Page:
Inflation Cools & Rates Plummet; More Inventory ≠ A Housing CRASH
CPI Inflation numbers came out surprisingly cool this morning – indicating it was flat month-over-month and down year-over-year (it was 9.1% in June but 8.5% in July).
8.5% inflation is still sky-high and probably under-reported too, but the bond market loved it and rates plummeted (because the reports were much lower than expected).
Rates plummeted because nothing scares bond investors (who buy mortgage-backed securities too) more than inflation because nothing strips away yields faster than inflation.
What this means is that Jeff Snider, of Eurodollar University Podcast fame (who I cite often) was probably correct: our inflation was largely a result of supply chain bottlenecks in the face of excess demand caused by too much stimulus (and not the result of too much money creation like famed economist, Steve Hanke and many others fervently believe).
Irrespective of who is right, it does appear that inflation is waning and that rates will continue to fall as a result. Although, we should expect more bounces up and down, as economic data rarely moves in a straight line.
More Inventory ≠ A Housing Crash
I stole this (with permission) from Barry Habib and MBS Highway – which should make it that much more credible given Barry’s track record of accurate predictions.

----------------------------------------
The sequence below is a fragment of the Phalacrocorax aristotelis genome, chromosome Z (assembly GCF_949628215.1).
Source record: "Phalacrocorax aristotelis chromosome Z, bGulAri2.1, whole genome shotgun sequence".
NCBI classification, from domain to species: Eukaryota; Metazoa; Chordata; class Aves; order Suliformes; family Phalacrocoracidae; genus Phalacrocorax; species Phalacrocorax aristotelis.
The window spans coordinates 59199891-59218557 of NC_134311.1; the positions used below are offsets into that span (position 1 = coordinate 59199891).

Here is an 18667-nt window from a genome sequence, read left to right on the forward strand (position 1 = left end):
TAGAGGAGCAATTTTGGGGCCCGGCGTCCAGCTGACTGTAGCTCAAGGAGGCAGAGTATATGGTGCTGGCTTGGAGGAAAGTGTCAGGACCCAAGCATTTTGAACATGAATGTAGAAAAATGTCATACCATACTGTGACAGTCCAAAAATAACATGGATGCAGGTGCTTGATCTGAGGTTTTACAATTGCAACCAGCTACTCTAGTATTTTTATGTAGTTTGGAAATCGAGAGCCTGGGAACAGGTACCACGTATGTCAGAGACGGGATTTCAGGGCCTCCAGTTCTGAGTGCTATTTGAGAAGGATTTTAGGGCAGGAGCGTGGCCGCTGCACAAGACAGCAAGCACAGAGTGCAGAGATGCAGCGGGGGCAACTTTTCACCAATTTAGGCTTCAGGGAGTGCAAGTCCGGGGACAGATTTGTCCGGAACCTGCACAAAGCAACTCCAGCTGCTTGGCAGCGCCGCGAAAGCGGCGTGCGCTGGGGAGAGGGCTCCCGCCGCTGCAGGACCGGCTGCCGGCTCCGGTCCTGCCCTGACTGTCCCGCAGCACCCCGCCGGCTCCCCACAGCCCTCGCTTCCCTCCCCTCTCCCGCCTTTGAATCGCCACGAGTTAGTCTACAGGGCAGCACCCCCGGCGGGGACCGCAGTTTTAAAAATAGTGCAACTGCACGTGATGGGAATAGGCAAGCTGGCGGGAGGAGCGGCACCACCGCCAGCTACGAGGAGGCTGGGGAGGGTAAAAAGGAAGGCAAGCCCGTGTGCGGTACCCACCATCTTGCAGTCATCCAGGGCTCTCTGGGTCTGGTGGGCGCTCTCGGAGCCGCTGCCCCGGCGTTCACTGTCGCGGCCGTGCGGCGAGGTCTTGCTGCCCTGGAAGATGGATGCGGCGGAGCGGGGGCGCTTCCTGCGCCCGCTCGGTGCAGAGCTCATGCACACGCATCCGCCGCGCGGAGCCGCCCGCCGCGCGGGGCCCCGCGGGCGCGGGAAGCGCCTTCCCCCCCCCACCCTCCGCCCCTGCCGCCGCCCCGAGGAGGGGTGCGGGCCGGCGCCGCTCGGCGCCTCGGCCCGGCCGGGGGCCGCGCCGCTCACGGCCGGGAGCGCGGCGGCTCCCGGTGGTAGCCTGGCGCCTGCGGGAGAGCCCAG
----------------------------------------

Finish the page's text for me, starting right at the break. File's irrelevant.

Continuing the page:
Many members of the media are implying that we are facing housing Armageddon because inventory levels are up over 22% from their lowest levels in February.
But, Barry reminds us that this is just a normal occurrence that happens every spring and summer – as this seasonal buildup is largely a result of parents listing homes to accommodate school schedules.
MOST IMPORTANTLY – the amount of existing homes for sale is currently HALF of what was available pre-COVID! So, this huge increase in inventory is actually from historic lows!
In addition, HALF OF THE HOMES counted as inventory are actually under contract – so, truly available inventory is far less than the headline number.
Finally, as we often repeat, an increase in inventory from such insanely low levels is actually a good thing because it makes purchasing a home a lot easier.
I suspect this is partially why we have seen a major uptick in the number of contracts we have received in recent days, as it appears that many of our previously “discouraged buyers” are coming back to the market.
To paraphrase a misquote by Mark Twain, because Twain actually never said it 😊, the death of the housing market is greatly exaggerated.